New Repertory Theatre
Announces 2003-2004 Season

New Repertory Theatre in Newton Highlands has announced a 2003-2004 lineup scheduled to include two world premieres, one New England premiere and two classics.

Producing Artistic Director, Rick Lombardo commented, "These are five exceptional projects. Each is a diamond in its own way."

The season will include:

"A Girl's War" by Joyce Van Dyke
September 17 - October 19, 2003
World Premiere Production
(First workshop production performed at Boston Playwright's Theatre)
After the fall of the Soviet Union, a border dispute erupted between two former Soviet States -- Armenia and Azerbaijan. This dispute, which continues to this day as a focus of ongoing international concern, is centered on the mountainous territory of Nagorny Karabakh.

Returning to the bombed out ruin of her childhood home with her mother, now a sniper in the Karabakh army, Anna Sarkisian, an Armenian fashion model who has found success in America, defiantly refuses to identify herself with the Armenian cause. She falls for a young Azerbaijani deserter, Hussein, who claims to be a former neighbor. As bombs begin to explode the question of Hussein's identity becomes an issue of survival for Anna, her mother, and their town. The competing desires of love and vengeance are fueled by the current crisis, age-old ethnic-strife, and the clash between the modern world and traditional customs of retribution.
Nudity and violence. Mature audiences only.

"Blanche and Her Joy Boys" by Mark St. Germain
November 12 - December 14, 2003
World Premiere Production
Chris Calloway, daughter of famed big band leader Cab Calloway,
performs this exceptional and emotional one-woman show about her Aunt Blanche. This intimate production features a jazz combo and Chris Calloway singing the songs that made Blanche popular, including "I'm Just Wild About Harry" and "I Need Lovin'." The early days of Jazz were an inhospitable time for an African-American woman with a desire for a band of her own. On top of the burden of racism Blanche Calloway had to overcome the overbearing sexism of the male dominated Jazz world. "Blanche and Her Joy Boys" is the story of Blanche's journey through the turbulent early days of Jazz in America to become the very first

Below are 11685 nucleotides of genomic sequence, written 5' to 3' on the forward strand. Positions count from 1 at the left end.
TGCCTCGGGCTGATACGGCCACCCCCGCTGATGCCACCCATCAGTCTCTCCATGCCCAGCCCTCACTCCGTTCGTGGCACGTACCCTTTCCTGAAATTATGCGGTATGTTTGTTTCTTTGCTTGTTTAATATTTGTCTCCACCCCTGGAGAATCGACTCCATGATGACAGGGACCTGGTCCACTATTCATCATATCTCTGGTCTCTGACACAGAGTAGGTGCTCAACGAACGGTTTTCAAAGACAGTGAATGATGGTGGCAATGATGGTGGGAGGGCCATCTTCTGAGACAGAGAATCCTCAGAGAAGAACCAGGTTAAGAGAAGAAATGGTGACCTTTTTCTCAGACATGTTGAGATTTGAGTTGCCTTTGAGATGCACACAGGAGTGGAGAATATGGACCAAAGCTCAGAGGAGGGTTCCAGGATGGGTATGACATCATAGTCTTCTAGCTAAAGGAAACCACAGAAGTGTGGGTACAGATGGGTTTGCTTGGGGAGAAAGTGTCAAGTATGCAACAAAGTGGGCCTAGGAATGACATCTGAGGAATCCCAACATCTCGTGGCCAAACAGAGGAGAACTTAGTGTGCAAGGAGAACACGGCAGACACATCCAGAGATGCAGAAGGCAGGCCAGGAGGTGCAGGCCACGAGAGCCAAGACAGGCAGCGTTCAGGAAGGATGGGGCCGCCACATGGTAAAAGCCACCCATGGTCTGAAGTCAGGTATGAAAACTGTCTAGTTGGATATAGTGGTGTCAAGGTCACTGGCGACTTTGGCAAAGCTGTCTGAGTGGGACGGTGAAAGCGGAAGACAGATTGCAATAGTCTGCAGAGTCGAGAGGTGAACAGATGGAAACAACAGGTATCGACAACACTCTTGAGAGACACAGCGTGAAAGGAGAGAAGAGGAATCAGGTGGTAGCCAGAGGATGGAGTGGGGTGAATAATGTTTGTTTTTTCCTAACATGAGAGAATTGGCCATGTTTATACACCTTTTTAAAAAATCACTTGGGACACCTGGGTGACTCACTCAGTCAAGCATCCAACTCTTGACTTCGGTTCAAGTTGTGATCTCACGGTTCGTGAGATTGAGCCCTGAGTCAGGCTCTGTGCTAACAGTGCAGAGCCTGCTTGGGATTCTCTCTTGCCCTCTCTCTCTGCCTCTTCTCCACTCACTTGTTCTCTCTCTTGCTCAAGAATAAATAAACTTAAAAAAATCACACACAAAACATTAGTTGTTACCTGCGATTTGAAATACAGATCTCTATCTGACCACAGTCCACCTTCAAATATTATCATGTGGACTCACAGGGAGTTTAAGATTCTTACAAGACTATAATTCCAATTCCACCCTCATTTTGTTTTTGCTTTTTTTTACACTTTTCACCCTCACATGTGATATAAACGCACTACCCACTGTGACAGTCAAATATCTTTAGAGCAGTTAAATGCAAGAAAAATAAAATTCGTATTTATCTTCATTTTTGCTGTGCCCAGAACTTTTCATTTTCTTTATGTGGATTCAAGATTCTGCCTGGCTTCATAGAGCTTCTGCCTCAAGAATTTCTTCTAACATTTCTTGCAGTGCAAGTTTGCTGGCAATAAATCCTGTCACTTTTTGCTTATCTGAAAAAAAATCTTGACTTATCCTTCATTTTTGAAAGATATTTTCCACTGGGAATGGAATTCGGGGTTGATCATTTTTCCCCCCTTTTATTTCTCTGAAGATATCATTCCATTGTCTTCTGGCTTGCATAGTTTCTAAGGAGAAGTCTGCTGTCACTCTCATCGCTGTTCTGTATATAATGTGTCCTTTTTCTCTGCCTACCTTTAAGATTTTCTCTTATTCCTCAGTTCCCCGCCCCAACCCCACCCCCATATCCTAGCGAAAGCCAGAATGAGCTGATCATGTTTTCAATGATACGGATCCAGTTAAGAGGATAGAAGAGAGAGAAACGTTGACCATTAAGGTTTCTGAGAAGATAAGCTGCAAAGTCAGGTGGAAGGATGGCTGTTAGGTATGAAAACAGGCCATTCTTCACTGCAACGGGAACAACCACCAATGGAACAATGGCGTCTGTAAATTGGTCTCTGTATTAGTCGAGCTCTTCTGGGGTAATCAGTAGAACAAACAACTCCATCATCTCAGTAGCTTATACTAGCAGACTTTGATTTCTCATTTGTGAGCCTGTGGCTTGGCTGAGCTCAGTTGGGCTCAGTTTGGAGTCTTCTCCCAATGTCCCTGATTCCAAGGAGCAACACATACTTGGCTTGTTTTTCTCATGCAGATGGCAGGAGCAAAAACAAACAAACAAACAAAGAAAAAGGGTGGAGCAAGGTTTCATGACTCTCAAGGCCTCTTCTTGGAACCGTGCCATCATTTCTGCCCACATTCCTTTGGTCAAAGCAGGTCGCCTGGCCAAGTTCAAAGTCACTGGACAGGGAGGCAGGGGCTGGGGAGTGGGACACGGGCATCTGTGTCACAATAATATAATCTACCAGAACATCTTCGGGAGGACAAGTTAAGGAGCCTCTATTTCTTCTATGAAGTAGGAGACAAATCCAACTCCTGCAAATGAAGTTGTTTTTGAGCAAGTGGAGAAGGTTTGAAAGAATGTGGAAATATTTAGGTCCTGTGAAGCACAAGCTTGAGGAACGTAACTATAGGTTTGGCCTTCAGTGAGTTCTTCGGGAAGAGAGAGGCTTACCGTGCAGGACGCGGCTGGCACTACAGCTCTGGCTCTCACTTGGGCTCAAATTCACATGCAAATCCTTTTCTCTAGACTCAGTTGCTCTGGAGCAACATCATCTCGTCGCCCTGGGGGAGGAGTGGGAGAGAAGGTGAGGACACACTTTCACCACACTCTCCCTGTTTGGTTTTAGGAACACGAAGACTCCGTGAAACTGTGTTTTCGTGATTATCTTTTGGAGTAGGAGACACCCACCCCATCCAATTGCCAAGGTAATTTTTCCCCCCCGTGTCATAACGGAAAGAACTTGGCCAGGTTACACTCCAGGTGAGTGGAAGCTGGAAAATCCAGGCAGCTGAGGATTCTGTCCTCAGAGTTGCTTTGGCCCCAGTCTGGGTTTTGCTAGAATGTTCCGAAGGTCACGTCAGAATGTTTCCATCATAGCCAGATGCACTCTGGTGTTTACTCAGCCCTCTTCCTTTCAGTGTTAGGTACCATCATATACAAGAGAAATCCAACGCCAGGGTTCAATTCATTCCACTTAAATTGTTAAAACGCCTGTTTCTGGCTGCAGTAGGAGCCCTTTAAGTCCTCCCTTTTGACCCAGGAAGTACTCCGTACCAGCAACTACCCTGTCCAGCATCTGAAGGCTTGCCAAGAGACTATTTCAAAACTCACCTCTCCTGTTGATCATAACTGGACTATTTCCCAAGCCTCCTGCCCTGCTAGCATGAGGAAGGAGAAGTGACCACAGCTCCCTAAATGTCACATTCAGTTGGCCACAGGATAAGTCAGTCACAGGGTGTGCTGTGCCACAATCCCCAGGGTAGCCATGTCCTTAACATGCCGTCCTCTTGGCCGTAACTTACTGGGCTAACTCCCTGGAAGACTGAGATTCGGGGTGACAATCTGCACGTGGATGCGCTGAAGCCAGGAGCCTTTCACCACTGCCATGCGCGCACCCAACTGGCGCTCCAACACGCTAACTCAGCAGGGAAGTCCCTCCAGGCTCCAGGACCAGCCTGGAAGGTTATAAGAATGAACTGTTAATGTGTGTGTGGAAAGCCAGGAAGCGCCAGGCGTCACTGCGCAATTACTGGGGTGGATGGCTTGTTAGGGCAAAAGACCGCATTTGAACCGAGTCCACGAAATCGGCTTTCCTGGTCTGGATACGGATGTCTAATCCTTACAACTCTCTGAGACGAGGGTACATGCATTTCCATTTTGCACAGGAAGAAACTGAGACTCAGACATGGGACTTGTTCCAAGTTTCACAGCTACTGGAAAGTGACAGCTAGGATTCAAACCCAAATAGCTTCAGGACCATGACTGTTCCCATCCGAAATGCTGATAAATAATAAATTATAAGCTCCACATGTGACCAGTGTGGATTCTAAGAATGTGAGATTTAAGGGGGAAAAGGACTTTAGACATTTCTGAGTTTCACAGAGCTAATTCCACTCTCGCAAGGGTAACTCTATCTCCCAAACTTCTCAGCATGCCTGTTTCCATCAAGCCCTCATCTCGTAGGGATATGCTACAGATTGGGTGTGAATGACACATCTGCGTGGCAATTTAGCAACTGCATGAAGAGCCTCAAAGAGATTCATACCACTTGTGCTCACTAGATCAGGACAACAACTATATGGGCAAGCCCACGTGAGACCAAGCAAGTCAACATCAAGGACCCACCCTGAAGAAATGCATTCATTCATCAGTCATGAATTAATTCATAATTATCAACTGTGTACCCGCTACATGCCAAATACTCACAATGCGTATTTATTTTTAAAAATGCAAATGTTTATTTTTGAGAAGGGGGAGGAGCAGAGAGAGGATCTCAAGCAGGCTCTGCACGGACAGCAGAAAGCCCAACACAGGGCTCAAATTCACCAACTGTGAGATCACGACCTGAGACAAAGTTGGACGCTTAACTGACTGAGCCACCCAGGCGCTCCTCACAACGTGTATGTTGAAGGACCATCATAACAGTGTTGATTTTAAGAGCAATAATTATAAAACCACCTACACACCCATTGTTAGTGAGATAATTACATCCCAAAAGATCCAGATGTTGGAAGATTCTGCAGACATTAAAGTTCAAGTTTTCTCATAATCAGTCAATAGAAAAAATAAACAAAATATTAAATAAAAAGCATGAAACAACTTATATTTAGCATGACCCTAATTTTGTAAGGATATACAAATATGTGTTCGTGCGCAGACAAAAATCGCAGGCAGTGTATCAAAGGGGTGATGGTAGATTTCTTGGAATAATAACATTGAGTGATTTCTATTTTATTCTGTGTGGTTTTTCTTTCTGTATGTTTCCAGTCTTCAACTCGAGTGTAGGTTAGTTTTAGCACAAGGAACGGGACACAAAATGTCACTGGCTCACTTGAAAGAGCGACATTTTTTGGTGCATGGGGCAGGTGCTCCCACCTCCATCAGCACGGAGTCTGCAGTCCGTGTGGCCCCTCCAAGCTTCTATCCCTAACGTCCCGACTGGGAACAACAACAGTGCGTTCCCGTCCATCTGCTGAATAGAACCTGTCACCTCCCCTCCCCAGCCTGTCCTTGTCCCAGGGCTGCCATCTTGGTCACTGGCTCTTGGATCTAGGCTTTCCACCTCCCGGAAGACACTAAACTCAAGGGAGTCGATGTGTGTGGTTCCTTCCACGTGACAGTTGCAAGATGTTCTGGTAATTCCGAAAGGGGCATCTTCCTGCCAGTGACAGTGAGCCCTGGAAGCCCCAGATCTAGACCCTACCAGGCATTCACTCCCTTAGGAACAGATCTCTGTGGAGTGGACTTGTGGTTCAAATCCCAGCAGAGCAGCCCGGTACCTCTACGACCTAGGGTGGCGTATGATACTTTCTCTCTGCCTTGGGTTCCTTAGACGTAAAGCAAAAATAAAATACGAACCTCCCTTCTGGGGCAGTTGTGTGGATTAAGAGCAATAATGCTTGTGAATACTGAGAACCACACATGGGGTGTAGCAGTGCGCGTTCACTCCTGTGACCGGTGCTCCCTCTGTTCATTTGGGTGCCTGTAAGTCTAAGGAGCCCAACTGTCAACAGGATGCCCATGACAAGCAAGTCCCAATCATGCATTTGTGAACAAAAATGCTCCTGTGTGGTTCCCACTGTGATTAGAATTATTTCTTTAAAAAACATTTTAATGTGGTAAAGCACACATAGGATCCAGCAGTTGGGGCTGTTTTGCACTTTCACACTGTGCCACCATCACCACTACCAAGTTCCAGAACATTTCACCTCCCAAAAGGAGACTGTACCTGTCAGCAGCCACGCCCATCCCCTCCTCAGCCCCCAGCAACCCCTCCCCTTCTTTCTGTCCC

female, black or white, to lead an all male Big Band; and the story of her attempt to find love in a world where even respect was hard to come by.
A co-production with Barrington Stage Co.

"The Threepenny Opera"
Book and Lyrics by Bertolt Brecht, Music by Kurt Weill
January 7 - February 8, 2004
Bertolt Brecht and Kurt Weill came of age in post-World War One
Germany, where the struggle to build a democracy in the face of devastating economic privation created a world in which rising to the top was less about law and more about power. Brecht and Weill's brilliant, groundbreaking musical, based on John Gay's 1728 play, "The Beggar's Opera," satirizes the Bourgeois society that arose during that difficult period by setting the play in a Victorian London peopled with unscrupulous members of the underclass and the underworld. The score and lyrics are at once compelling and harsh, echoing the realities of a world in which the lower classes must mix cruelty and love just to survive.

by Dael Orlandersmith
March 5 - April 4, 2004
New England Premiere
One of the most original and important Black playwrights of today,
Dael Orlandersmith explores and exposes the emotional destructiveness of racism in the African-American community. "Yellowman" tells the tale of Alma, a dark-skinned African-American woman, and her childhood friend, Eugene, a
light-skinned African-American man, growing up together, yearning to escape the South. They dream about reinventing their lives and their friendship blossoms into love. However, there are painful lessons to be learned about the harsh reality that skin tone divides even the closest of friends, families and communities,
and that the racism from within can be almost as destructive as the racism from without. Mature subject matter.

"Scapin" by Moliere
Starring John Kuntz
April 28 - May 30, 2004
In seventeenth century France, comedies about tyranny required a safe target. Moliere, a brilliant comic playwright, poked fun at doctors, lawyers and the hypocritically pious, but knew better than to bite the royal hand that fed him. In "Scapin," the Renaissance world is defined by the tyranny of avaricious fathers over their children's futures and the tyranny of foolish masters over clever servants. New Rep's "Scapin" will feature rich with music, color, and movement. Boston's own John Kuntz will return to New Rep on the heels of his acclaimed performance in "Waiting for Godot."

New Rep's 2002-2003 season drew the largest audience in its history. According to the theater officials, subscriptions were up 10% and single ticket sales were up 50%, giving the company a 24% overall ticket sales increase. The company will finish with an operating surplus for the fifth straight season. Corporate giving also saw a significant 63% increase during the 2002-2003 season.

Programming at New Repertory Theatre is supported in part by a grant from the Massachusetts Cultural Council.

-- OnStage Boston


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